How to winterize lavender

Learn how to winterize lavender shrubs and protect them from the harsh winter weather with these expert tips

winterize lavender under snow
(Image credit: Getty Images)

Winterizing lavender will help it survive the cold temperatures and harsh conditions that can hit even the mildest of zones. It's not complicated to overwinter lavender, but do so correctly and you will find you have a healthier plant come spring and summer.

If you grow lavender, you might already know that it isn't one of the best winter flowers to plant, but they can prove invaluable in the winter garden

'Lavender is a drought-tolerant plant that can survive most winters without too much fuss. However, in areas with severe winter weather, it is best to take some precautions to ensure your lavender plants survive the cold months,' advises Brody Hall, Certified Horticulturist and co-founder at The Indoor Nursery (opens in new tab).

How to winterize lavender

These steps will help you to winterize lavender regardless of the variety.

1. Ensure good drainage

This should be checked before the winter sets in. 

'Lavenders originate from the Mediterranean so dislike being wet and waterlogged,' explains Morris Hankinson, director of plant specialists Hopes Grove Nurseries (opens in new tab)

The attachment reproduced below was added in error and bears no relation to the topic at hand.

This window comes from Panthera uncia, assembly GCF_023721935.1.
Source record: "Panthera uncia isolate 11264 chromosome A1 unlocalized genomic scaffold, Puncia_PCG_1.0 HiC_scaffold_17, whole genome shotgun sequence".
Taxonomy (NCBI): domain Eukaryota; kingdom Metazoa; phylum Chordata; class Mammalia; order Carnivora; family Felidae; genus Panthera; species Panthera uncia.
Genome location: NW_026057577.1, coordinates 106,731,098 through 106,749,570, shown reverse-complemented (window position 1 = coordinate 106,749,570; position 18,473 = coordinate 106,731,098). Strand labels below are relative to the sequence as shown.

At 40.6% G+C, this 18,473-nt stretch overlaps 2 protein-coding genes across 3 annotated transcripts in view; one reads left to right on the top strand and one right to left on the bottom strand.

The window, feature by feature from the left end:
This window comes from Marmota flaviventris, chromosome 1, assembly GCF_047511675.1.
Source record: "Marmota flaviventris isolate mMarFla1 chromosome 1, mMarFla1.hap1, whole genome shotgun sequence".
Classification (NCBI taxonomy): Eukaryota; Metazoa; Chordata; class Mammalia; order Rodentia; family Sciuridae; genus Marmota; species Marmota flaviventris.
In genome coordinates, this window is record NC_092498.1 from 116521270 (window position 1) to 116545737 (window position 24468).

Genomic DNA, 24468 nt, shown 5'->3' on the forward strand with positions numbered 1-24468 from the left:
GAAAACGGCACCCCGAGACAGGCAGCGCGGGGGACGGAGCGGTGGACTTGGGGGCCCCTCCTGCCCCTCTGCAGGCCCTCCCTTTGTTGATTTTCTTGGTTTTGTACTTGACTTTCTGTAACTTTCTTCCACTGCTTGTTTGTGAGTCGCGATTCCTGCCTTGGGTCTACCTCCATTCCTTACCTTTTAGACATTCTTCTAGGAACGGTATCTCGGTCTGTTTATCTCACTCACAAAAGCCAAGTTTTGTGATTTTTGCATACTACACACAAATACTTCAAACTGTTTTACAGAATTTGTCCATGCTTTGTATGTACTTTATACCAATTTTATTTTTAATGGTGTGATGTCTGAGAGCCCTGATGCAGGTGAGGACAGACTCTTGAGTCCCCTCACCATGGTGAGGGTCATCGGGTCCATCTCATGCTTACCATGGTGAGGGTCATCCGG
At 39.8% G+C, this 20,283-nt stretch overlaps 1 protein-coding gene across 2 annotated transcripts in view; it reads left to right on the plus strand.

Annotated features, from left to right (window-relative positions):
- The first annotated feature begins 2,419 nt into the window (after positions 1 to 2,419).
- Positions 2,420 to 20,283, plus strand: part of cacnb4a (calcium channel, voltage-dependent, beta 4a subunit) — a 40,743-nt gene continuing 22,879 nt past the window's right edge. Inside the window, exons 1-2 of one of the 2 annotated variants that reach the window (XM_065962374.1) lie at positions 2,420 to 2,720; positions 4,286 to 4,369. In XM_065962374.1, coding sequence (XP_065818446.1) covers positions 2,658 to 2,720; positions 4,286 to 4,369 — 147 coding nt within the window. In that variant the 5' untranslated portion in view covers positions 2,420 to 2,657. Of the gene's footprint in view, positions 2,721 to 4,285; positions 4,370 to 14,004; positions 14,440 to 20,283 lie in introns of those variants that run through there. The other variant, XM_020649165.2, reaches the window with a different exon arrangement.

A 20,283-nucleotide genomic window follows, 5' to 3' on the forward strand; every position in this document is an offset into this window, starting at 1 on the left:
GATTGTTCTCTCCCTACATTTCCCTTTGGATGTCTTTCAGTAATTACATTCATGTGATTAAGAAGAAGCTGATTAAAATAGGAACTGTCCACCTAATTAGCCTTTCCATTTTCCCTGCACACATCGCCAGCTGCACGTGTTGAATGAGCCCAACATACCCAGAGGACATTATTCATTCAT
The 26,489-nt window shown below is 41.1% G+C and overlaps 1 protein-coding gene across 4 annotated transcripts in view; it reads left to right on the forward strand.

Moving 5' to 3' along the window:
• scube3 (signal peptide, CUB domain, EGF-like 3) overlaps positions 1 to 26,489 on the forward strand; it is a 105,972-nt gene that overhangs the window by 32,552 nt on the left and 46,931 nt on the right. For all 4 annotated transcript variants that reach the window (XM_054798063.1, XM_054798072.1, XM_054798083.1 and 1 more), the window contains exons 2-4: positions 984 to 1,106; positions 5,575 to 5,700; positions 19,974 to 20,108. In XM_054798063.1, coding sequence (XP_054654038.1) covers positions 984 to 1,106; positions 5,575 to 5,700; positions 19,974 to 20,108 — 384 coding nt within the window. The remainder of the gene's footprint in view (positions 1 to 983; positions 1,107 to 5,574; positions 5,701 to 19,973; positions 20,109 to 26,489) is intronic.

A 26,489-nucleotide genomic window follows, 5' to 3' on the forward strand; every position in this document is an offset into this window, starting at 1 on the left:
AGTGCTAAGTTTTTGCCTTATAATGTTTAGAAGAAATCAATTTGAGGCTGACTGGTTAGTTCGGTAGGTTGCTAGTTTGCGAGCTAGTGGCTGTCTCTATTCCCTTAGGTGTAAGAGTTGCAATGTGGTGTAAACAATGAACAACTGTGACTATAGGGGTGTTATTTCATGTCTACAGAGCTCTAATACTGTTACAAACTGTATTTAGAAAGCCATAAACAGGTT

If lavenders end up being waterlogged they will either rot or if that water freezes, will succumb to frost damage. 'If the soil is heavy when you are planting them – add some horticultural sharp sand or grit, or even plant them on little raised "cushions" of soil so water can run off from the center of the plants.'

2. Prune

'Consider pruning your lavender plants in fall, if you live in a colder climate. This will help them conserve energy and survive the winter. Prune them back by about one-third after they finish blooming. However, if you live in an area with milder winters, wait until after winter to prune your plants,' advises Lindsey Hyland, founder of UrbanOrganic Yield (opens in new tab).

3. Stop watering

'Rain should replace regular watering. Lavender prefers drier soil, so trust that Mother Nature will do the job for the next few months, especially while this plant is in a period of dormancy,' advises Jen McDonald, a certified organic garden specialist and co-founder of Garden Girls (opens in new tab).

4. Mulch well

'Mulch them with a few inches of organic matter, like straw, pine needles, or leaves,' advises Lindsey Hyland. These mulches will insulate the roots but won't hold water in the same way as heavier mulches such as manure. 

5. Move potted lavenders

'Keeping container lavender outdoors in heavy rains can make their roots susceptible to rot and decay, which will eventually kill the plant. A garage, shed or greenhouse is a perfect winter location for container growing lavender,' explains Jamie Rae from Green Cottage Gardens (opens in new tab).

How do you winter a potted lavender plant?

Knowing how to winterize lavender when it's part of your container gardening ideas is easier than you might think. You may ask if you can grow lavender indoors at this time of year.